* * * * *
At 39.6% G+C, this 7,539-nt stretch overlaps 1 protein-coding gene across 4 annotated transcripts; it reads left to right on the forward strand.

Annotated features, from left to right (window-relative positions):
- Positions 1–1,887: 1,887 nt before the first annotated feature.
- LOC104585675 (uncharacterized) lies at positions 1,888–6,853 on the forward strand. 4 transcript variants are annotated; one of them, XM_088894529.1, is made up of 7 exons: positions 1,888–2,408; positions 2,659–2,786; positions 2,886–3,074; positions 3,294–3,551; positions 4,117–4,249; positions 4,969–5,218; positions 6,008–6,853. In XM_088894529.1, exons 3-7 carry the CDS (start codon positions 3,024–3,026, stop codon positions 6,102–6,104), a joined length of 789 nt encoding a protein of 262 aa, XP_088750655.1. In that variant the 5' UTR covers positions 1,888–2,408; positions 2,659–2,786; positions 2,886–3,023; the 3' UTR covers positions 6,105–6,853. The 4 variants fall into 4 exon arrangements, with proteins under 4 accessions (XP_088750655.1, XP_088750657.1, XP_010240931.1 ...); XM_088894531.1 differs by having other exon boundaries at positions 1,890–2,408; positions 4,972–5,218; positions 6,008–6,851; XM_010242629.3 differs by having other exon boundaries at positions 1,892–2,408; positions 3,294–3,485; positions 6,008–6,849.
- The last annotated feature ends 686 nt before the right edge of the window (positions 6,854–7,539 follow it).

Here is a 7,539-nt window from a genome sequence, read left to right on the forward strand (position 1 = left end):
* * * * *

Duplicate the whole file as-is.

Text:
At 39.6% G+C, this 7,539-nt stretch overlaps 1 protein-coding gene across 4 annotated transcripts; it reads left to right on the forward strand.

Annotated features, from left to right (window-relative positions):
- Positions 1–1,887: 1,887 nt before the first annotated feature.
- LOC104585675 (uncharacterized) lies at positions 1,888–6,853 on the forward strand. 4 transcript variants are annotated; one of them, XM_088894529.1, is made up of 7 exons: positions 1,888–2,408; positions 2,659–2,786; positions 2,886–3,074; positions 3,294–3,551; positions 4,117–4,249; positions 4,969–5,218; positions 6,008–6,853. In XM_088894529.1, exons 3-7 carry the CDS (start codon positions 3,024–3,026, stop codon positions 6,102–6,104), a joined length of 789 nt encoding a protein of 262 aa, XP_088750655.1. In that variant the 5' UTR covers positions 1,888–2,408; positions 2,659–2,786; positions 2,886–3,023; the 3' UTR covers positions 6,105–6,853. The 4 variants fall into 4 exon arrangements, with proteins under 4 accessions (XP_088750655.1, XP_088750657.1, XP_010240931.1 ...); XM_088894531.1 differs by having other exon boundaries at positions 1,890–2,408; positions 4,972–5,218; positions 6,008–6,851; XM_010242629.3 differs by having other exon boundaries at positions 1,892–2,408; positions 3,294–3,485; positions 6,008–6,849.
- The last annotated feature ends 686 nt before the right edge of the window (positions 6,854–7,539 follow it).

Here is a 7,539-nt window from a genome sequence, read left to right on the forward strand (position 1 = left end):